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close this section of the library Tooki, Meaua Namane B.

View the PDF document Public sector reform in Kiribati and its impact on public enterprise : a case of the Public Utilities Board (PUB) in Kiribati
Author:Tooki, Meaua Namane B.
Institution: University of the South Pacific.
Award: M.A.
Subject: Civil service reform -- Kiribati, Public administration -- Kiribati, Administrative agencies -- Kiribati, -- Management Kiribati, -- Politics and government
Date: 2005.
Call No.: Pac JQ 6312 .A56 P64 2005
BRN: 1161645
Copyright:This thesis may NOT be copied without the authors written permission.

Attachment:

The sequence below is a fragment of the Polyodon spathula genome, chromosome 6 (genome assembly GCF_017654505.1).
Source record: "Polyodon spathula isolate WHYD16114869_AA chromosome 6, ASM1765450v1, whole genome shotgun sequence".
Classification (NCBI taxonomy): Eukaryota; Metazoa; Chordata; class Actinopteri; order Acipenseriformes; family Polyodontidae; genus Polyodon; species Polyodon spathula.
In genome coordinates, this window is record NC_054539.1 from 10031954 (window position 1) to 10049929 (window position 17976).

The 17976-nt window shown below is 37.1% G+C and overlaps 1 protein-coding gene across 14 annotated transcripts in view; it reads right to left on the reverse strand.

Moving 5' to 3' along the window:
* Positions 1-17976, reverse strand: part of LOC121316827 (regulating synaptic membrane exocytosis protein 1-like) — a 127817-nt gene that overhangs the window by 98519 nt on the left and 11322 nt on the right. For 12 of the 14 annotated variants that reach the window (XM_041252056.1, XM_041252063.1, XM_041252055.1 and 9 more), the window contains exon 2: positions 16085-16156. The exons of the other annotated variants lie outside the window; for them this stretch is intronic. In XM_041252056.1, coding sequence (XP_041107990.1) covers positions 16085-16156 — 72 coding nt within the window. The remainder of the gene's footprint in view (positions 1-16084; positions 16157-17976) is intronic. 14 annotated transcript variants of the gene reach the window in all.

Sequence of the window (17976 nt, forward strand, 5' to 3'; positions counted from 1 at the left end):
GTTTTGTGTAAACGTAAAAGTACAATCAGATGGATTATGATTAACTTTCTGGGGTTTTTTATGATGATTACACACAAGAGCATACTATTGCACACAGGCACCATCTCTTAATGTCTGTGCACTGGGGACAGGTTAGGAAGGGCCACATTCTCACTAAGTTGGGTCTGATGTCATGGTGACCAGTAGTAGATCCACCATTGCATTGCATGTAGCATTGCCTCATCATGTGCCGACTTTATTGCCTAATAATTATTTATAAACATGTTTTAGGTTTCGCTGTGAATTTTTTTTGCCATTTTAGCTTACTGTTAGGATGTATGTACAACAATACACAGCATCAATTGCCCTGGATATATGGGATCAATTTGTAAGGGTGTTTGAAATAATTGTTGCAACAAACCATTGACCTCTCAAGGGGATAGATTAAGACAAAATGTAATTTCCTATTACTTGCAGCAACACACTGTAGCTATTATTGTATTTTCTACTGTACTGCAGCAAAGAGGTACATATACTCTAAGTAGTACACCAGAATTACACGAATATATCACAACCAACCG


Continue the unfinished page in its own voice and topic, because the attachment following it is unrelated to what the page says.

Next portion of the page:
Abstract: Public sector reform in Kiribati that began in the late 1980s has been part of a global trend towards reassessing the role of government in the economy. There has been a shift towards the rhetoric of private sector management or free market philosophies with the view to improving productivity, efficiency and effectiveness of public enterprises. From the global view, there is recognition that the poor economic performance of public enterprise has in part contributed to the underdevelopment of the private sector, thus in turn led to poor economic growth. In Kiribati as elsewhere, the introduction of free market philosophies into public enterprises (PEs) can only happen through the reform of the enterprise, and privatisation is chosen as an immediate option in achieving this goal.The experience of the United Kingdom, New Zealand and Australia proves that privatisation has been a good option in improving public sector efficiency and indeed, the best way to boost private sector development. However, the early reform in Kiribati has been disappointing since to date, no privatisation has materialized. Instead, commercialisation and corporatisation have been widely adopted as alternative strategies to transform PEs into commercial and competitive enterprises. The case of the Public Utilities Board (PUB) clearly demonstrates that commercialisation and corporatisation policies have made a little progress at the micro level, such as changing the legal status of the company, adoption of information technology and human resource development, but without necessarily much improvement in the company’s performance. As a government owned company, the PUB is still committed to its social obligations, by providing noncommercial services, such as free water services and delivery of the electricity and sewerage at nominal rates. The reform in Kiribati and other PICs since the 1980s and to date clearly demonstrates that the transfer of an outside model into the local system is not possible because of the differences in the levels of development. The UK, Australia and New Zealand are developed countries and thus changes that have been implemented successfully in their system cannot be the same in the developing countries of the Pacific. Some of the common problems and challenges facing the PICs and Kiribati are weak legal system, strong communal ties, and greater dependence on external aid funds. Although privatisation would bring about development opportunity, this has been a threat to Kiribati as other small PICs given the uniqueness of the country’s smallness and isolation. These same factors have in part contributed to the failure of the PUB management in bringing about efficiency, effectiveness and profitability. The isolation of Kiribati as other PICs has caused high fuel cost making it difficult for the PUB and related commercial activities to achieve efficiency and effectiveness. This is further added by political interference especially in setting appropriate tariff rates for its services. It is suggested that commercialisation and corporatisation should be revisited as they appear fit in the case of Kiribati ensuring that reform should be at the micro and macroeconomic levels. Partial privatisation through joint venture or contracting out as well as liquidation is seen as necessary in the case of Kiribati. Contracting out and joint venture are good options for countries with lack of resources like Kiribati because they have the advantage of reducing government subsidies and the likelihood of increasing the company’s performance. More importantly, they bring in new ideas and skills together with the required expertise into the company and the country as a whole. Fragmentation is the final option and may be the best option for big companies managing more than one complex business like the PUB in Kiribati. The separation of water service from electricity and sewerage is the preferred option to enhance PUB management focusing on one or two specific business activities. In achieving successful reform, the people of Kiribati should have ownership of the reform programme ensuring that implementing policies are devised concurrently with the existing culture, available resources and capacities. Government should play a critical role in providing funds and appropriate legal protection while external aid donors put more effort in educating the people at different sectors of the economy. These may boost sustainable economic growth upon which improved living standards of the wider citizenry may be based. It is the researcher’s hope that in respecting the people’ views and providing quality life for everyone, peace, health and prosperity will be maintained in Kiribati.
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